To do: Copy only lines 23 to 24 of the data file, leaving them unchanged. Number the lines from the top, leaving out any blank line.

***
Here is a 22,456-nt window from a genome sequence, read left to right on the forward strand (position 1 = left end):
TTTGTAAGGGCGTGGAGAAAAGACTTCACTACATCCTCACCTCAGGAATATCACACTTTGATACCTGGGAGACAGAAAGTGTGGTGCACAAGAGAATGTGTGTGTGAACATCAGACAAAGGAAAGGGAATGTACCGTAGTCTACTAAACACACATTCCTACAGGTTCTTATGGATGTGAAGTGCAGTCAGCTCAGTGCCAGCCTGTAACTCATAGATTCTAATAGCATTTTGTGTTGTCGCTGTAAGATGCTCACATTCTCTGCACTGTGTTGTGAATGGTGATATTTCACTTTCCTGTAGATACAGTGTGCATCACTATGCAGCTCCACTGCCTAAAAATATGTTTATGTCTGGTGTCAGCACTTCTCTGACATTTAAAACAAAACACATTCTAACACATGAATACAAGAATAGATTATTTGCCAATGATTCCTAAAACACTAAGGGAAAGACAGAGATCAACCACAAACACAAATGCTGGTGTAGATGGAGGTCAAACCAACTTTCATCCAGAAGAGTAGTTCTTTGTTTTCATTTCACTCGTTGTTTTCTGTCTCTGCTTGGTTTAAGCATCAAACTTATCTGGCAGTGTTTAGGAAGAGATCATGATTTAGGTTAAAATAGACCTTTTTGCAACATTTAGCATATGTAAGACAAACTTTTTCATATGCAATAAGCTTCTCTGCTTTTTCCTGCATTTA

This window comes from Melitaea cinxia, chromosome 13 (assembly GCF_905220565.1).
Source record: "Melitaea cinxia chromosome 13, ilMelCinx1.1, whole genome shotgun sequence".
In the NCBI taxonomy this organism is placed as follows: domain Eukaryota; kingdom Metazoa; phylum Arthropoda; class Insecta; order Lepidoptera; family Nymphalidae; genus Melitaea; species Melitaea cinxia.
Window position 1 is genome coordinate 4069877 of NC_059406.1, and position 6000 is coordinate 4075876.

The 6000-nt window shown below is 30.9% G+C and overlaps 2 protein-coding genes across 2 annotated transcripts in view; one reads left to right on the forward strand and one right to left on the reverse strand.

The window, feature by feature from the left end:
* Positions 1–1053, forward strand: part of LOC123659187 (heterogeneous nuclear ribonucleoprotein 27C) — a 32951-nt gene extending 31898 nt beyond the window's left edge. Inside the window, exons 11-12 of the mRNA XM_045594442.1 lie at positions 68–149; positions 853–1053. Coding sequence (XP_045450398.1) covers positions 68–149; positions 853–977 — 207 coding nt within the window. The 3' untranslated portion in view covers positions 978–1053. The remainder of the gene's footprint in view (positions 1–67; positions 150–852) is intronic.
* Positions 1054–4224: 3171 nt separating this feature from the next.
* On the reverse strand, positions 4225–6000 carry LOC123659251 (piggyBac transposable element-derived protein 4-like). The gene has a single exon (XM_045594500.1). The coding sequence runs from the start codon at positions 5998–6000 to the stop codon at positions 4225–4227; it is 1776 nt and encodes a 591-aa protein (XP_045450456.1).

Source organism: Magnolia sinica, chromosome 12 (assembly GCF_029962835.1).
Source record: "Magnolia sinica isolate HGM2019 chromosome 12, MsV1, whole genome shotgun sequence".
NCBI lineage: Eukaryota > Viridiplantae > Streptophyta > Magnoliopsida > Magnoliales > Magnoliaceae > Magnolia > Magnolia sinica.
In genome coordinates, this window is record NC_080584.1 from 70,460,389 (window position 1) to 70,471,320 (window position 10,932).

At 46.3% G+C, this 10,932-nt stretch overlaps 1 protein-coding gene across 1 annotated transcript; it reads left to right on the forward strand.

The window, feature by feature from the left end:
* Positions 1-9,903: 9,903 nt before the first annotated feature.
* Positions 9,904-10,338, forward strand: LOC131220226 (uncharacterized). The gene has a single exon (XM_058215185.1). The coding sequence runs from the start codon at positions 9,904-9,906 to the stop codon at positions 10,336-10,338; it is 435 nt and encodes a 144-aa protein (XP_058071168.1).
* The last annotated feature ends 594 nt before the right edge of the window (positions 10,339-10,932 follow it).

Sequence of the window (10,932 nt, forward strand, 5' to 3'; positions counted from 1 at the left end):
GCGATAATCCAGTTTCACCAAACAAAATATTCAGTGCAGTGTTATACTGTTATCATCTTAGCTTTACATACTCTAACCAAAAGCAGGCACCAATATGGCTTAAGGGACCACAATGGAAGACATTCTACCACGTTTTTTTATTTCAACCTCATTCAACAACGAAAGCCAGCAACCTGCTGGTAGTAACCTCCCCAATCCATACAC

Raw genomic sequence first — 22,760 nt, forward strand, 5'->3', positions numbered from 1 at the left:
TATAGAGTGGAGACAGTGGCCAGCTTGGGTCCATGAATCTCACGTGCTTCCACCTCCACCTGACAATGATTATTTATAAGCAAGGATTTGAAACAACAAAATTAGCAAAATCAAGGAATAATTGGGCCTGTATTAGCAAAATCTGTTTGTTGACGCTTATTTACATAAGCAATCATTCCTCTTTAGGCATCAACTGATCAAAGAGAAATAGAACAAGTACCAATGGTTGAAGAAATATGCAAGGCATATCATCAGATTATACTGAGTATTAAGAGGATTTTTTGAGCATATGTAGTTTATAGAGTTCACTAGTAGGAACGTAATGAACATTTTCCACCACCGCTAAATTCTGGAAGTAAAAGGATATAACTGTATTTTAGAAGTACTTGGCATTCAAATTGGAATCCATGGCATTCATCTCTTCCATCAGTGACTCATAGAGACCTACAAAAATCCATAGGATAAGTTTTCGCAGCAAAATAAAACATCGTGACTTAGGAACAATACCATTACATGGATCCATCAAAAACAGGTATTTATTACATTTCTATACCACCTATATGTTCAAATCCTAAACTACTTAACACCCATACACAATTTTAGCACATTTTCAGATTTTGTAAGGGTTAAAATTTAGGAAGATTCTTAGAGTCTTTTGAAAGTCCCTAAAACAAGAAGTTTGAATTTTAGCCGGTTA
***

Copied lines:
Raw genomic sequence first — 22,760 nt, forward strand, 5'->3', positions numbered from 1 at the left:
TATAGAGTGGAGACAGTGGCCAGCTTGGGTCCATGAATCTCACGTGCTTCCACCTCCACCTGACAATGATTATTTATAAGCAAGGATTTGAAACAACAAAATTAGCAAAATCAAGGAATAATTGGGCCTGTATTAGCAAAATCTGTTTGTTGACGCTTATTTACATAAGCAATCATTCCTCTTTAGGCATCAACTGATCAAAGAGAAATAGAACAAGTACCAATGGTTGAAGAAATATGCAAGGCATATCATCAGATTATACTGAGTATTAAGAGGATTTTTTGAGCATATGTAGTTTATAGAGTTCACTAGTAGGAACGTAATGAACATTTTCCACCACCGCTAAATTCTGGAAGTAAAAGGATATAACTGTATTTTAGAAGTACTTGGCATTCAAATTGGAATCCATGGCATTCATCTCTTCCATCAGTGACTCATAGAGACCTACAAAAATCCATAGGATAAGTTTTCGCAGCAAAATAAAACATCGTGACTTAGGAACAATACCATTACATGGATCCATCAAAAACAGGTATTTATTACATTTCTATACCACCTATATGTTCAAATCCTAAACTACTTAACACCCATACACAATTTTAGCACATTTTCAGATTTTGTAAGGGTTAAAATTTAGGAAGATTCTTAGAGTCTTTTGAAAGTCCCTAAAACAAGAAGTTTGAATTTTAGCCGGTTA